Moving off Metcalf, the article on Ray Harroun gives his birthplace as Spartansburg, Pennsylvania, which I assume is true, although I don't know. If it is, it might be a good idea to mention on the Findlay page that he wasn't born there, but later made his home there (or whatever the case is). I'd consider the heading "Notable natives" to refer to people born in Findlay. Maybe "Notable residents" would be more applicable? Vbdrummer0 17:28, 24 May 2007 (UTC)

  • I like residents better and cleaned up the section a bit. Ruhrfisch ><>°° 18:28, 24 May 2007 (UTC)
I changed it, in light of no opposition to the idea. Vbdrummer0 17:28, 25 May 2007 (UTC)

Sex Offenders[edit]

Anyone have an opinion on the relevance of the mention of 50 sex offenders within the city limits? I don't think that's an unusually large amount, and if it is, it shouldve been mentioned in the article. I'm keen on removing it, personally, unless I'm missing something. -- Vbdrummer0 15:13, 1 November 2006 (UTC)

Seems an unnecessary mention to me. My vote is for removal. -- Pepsi2786 08:50, 7 November 2006 (UTC)
I'm going to go ahead and comment it out for now. If people decide it should stay in, anyone's free to remove the tags. Vbdrummer0 15:53, 7 November 2006 (UTC)

Flood Section[edit]

I went through and made some minor edits on the flood section. Perhaps someone could increase it? —Preceding unsigned comment added by 69.21.52.55 (talk) 08:28, August 26, 2007 (UTC)

Lynching[edit]

I just reverted the addition of a big block of text on a lynching in the 1890s, apparently added from the New York Times, see diff. While I do not doubt it happened, the blcok of text seemed very unencyclopedic - no context / intro, just the lynching (and some info on his crime told within the article). For an article that does not mention the Gas Boom in its history, this much on a lynching does not seem balanced - perhaps a sentence or two. Ruhrfisch ><>°° 03:21, 18 February 2008 (UTC)

  • The problem with Lynch Crimes is that Lynch Mobs - both the organized variety such as the Ku Klux Klan, and the unorganized variety like the ordinary Posse Comitatus groups - operated exactly like today's al Qaeda. That is, they were Secret Societies that operated - knowingly - beyond the law when they were raised in areas of the USA that already had organized law enforcement and justice operations. That being the case, they operated through fear and terror, and so people talked about their operations at the risk of their own lives. Reporters that went nosing around these groups in search of background or detail often dissapeared, and - if they were ever found - it was because the group wanted them found as a message to other reporters to stay away and mind their business. Even today, the information that can be found on the thousands of Lynchings that took place between the establishment of American newspeprs and the current day most often consists of not more than of a few column-inches of space in a single daily paper, often buried deep inside the paper instead of the front page. That said, it fell to the good offices of the NAACP and Tuskeege Institute to formally document - as best as possible - the number of lynchings that took place from the moment they formalized their decision, and the current day, and even they cannot aggree on the number of actual lynchings that have taken place, or the details therein. So far, there is only one publication from the popular press that even discusses the subject - 100 YEARS OF LYNCHINGS by Ralph Ginsburg, isbn 978-0-933121-18-8 and isbn 0-933121-08-0, and Project HAL (Historical American Lynching), which is an on-line data collection project designed to collect as much as possible on the subject for archival purposes. They started by copying the records at Tuskeege Institute, which includes the NAACP records, and they function much like Wikipedia does in that they welcome assistance from the public on the web.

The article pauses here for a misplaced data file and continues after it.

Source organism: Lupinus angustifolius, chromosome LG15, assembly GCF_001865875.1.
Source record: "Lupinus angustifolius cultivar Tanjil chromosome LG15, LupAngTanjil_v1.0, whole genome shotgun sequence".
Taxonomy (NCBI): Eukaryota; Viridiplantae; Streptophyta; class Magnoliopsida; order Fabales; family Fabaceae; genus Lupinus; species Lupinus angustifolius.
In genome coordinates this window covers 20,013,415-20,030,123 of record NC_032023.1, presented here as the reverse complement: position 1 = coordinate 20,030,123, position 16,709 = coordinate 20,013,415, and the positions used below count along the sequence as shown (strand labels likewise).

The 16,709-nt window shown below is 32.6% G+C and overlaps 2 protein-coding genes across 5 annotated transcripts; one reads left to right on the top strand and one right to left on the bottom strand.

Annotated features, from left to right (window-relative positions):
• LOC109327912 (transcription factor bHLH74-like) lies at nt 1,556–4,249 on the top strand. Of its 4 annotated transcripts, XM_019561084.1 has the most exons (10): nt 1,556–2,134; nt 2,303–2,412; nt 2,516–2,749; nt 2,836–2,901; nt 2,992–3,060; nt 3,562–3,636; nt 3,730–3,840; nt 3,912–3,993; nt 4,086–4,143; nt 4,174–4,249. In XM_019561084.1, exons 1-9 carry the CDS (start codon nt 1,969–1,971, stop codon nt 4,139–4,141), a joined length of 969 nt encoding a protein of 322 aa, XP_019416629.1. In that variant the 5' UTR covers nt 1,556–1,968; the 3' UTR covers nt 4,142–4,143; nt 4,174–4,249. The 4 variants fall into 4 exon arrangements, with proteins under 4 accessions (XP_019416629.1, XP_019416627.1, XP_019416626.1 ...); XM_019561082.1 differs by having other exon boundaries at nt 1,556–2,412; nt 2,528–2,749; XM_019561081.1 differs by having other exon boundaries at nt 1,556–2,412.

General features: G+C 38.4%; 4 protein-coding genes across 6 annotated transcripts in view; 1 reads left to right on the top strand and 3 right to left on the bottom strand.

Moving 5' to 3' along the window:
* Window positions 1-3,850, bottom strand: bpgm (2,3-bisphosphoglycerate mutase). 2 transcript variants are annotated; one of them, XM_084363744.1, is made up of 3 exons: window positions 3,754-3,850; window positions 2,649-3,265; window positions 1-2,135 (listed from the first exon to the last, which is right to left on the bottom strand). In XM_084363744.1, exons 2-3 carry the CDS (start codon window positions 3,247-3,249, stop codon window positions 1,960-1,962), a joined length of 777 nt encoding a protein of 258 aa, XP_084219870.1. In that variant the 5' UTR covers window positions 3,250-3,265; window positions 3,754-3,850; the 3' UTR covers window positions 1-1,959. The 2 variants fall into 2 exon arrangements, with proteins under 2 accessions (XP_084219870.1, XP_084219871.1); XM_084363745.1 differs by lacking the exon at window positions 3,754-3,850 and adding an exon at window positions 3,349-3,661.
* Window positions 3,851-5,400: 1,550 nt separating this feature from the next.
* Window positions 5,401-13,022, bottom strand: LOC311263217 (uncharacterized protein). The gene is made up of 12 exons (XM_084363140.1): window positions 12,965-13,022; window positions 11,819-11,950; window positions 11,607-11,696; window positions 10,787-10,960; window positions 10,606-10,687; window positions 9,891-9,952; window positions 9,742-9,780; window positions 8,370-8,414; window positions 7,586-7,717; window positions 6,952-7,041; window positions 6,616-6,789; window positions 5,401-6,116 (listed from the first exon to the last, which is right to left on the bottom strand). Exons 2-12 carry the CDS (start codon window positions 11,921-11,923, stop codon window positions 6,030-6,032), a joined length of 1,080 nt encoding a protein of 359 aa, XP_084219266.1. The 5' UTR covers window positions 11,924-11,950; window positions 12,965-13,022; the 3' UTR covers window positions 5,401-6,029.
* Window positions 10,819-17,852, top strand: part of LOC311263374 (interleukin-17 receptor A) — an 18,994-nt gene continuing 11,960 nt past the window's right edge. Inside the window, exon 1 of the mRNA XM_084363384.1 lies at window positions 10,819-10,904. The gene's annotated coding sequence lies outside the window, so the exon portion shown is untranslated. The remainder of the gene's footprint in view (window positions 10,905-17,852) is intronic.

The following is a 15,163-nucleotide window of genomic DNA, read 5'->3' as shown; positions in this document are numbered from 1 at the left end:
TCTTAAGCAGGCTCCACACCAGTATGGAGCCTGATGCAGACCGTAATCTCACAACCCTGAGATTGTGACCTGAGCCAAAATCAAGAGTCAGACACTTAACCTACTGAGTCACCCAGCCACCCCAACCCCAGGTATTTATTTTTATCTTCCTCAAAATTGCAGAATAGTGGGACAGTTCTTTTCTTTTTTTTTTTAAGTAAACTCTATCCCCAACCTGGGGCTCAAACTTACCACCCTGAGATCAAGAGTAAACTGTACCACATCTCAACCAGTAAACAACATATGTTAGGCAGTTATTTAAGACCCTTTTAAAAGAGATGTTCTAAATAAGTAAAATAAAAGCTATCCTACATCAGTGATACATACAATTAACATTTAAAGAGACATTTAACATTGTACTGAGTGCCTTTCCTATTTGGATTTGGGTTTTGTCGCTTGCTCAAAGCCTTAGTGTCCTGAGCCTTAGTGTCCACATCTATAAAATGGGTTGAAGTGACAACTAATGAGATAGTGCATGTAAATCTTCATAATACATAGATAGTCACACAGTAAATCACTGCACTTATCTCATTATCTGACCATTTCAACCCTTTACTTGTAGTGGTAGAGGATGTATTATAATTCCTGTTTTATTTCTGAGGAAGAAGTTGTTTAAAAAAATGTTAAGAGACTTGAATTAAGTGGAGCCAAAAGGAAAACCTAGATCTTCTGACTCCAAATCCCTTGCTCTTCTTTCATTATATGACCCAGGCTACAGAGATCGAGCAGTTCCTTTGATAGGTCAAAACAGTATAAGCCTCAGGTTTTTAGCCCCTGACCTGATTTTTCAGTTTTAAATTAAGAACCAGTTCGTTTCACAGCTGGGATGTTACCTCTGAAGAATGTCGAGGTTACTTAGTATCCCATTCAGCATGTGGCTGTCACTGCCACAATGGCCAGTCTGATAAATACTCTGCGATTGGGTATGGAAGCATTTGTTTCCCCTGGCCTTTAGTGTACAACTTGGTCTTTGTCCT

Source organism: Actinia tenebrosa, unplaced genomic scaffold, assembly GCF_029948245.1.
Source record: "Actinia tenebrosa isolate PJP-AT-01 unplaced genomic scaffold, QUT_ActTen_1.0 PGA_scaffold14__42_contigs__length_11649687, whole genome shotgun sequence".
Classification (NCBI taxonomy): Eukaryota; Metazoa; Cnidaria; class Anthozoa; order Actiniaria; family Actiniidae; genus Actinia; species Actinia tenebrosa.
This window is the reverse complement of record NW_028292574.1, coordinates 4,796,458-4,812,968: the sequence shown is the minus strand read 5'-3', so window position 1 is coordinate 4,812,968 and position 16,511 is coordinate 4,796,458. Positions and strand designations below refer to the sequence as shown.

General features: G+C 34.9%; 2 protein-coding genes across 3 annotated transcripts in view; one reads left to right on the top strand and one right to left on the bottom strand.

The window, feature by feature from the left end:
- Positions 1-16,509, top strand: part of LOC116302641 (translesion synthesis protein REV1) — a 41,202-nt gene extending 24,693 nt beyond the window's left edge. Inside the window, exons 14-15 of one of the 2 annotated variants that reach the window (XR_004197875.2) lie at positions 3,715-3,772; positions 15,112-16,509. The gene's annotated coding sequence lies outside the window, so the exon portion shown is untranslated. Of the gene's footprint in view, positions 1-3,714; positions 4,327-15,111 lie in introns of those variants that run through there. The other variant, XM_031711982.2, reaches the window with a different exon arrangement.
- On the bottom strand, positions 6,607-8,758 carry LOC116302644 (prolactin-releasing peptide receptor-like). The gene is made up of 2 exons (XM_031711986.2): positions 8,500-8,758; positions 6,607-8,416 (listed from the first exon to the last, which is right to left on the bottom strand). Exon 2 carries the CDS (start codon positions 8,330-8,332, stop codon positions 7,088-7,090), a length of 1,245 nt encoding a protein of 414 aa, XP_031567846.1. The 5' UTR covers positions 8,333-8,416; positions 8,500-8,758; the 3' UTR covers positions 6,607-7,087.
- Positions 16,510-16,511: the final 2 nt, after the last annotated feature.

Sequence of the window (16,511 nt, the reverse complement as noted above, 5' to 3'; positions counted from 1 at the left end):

NAACP DEFINITION OF LYNCHING

"Lynching" historically includes not only Southern lynching but frontier lynching and vigilantism nationwide and many labor-related incidents. Persons of any race or ethnicity and either gender may have been either perpetrators or victims of lynching.

What follows is the NAACP definition for including an incident in the inventory of lynchings:

  • 1) There must be evidence that someone was killed;
  • 2) The killing must have occurred illegally;
  • 3) Three or more persons must have taken part in the killing; and
  • 4) The killers must have claimed to be serving justice or tradition.